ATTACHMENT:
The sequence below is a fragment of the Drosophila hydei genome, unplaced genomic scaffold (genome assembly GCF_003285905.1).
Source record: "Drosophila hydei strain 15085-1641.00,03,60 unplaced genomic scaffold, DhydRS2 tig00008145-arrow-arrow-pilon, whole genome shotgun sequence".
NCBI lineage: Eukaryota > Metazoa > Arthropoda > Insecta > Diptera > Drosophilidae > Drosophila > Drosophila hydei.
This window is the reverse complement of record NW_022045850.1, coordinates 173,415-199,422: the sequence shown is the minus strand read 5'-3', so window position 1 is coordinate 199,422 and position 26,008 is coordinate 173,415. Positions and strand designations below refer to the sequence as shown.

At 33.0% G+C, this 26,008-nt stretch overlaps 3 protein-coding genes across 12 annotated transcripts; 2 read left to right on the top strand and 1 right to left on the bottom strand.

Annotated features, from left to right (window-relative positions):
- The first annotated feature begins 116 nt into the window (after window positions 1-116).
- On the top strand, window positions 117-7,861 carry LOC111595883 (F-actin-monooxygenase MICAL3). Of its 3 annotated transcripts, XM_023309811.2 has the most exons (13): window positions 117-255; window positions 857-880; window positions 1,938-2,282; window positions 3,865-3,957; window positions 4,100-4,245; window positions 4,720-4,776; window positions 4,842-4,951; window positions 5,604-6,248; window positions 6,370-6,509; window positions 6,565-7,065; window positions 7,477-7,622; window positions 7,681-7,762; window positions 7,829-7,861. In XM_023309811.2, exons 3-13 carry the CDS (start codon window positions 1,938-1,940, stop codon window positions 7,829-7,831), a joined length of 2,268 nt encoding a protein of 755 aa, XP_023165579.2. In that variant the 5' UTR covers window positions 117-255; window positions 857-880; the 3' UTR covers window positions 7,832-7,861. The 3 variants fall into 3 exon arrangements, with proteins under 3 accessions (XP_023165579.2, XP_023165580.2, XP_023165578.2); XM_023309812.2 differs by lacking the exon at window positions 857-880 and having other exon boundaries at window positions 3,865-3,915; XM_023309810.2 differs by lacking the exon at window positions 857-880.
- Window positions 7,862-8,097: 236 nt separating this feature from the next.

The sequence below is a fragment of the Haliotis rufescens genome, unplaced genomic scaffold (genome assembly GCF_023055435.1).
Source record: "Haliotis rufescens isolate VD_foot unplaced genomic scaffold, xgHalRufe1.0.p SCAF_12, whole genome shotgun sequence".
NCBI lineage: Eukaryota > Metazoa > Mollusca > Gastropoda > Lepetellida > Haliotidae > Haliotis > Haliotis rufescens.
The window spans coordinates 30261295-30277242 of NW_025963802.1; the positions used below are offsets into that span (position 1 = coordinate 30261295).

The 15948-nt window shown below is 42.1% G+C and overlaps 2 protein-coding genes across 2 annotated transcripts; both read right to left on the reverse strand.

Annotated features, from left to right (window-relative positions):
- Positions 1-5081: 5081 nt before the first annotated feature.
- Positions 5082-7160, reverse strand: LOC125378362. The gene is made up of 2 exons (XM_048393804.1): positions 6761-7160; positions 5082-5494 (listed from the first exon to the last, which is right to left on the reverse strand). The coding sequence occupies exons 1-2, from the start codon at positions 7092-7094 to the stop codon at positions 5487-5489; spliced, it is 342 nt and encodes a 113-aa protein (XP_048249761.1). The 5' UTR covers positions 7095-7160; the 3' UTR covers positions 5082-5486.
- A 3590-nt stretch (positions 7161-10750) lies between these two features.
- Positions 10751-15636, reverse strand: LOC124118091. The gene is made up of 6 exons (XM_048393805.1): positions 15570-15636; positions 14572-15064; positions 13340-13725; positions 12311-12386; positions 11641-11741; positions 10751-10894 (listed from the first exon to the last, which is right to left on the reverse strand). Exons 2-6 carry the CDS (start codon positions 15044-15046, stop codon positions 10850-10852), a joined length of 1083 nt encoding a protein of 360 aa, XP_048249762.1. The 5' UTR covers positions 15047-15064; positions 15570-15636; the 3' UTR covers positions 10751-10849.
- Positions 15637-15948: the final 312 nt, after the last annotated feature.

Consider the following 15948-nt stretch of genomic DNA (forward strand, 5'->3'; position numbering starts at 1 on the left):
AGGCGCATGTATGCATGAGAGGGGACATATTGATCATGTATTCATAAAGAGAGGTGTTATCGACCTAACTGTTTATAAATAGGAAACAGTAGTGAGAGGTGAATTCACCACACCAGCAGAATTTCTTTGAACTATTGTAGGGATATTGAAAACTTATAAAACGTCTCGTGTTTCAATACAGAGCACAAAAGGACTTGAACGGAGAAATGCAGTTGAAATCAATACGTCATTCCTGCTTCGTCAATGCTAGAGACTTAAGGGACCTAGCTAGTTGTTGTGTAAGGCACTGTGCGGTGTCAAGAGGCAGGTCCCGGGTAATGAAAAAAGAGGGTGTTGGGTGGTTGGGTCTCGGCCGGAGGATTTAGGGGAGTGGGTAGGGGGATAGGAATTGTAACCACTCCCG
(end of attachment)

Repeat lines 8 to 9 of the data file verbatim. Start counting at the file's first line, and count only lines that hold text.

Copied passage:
- On the top strand, window positions 117-7,861 carry LOC111595883 (F-actin-monooxygenase MICAL3). Of its 3 annotated transcripts, XM_023309811.2 has the most exons (13): window positions 117-255; window positions 857-880; window positions 1,938-2,282; window positions 3,865-3,957; window positions 4,100-4,245; window positions 4,720-4,776; window positions 4,842-4,951; window positions 5,604-6,248; window positions 6,370-6,509; window positions 6,565-7,065; window positions 7,477-7,622; window positions 7,681-7,762; window positions 7,829-7,861. In XM_023309811.2, exons 3-13 carry the CDS (start codon window positions 1,938-1,940, stop codon window positions 7,829-7,831), a joined length of 2,268 nt encoding a protein of 755 aa, XP_023165579.2. In that variant the 5' UTR covers window positions 117-255; window positions 857-880; the 3' UTR covers window positions 7,832-7,861. The 3 variants fall into 3 exon arrangements, with proteins under 3 accessions (XP_023165579.2, XP_023165580.2, XP_023165578.2); XM_023309812.2 differs by lacking the exon at window positions 857-880 and having other exon boundaries at window positions 3,865-3,915; XM_023309810.2 differs by lacking the exon at window positions 857-880.
- Window positions 7,862-8,097: 236 nt separating this feature from the next.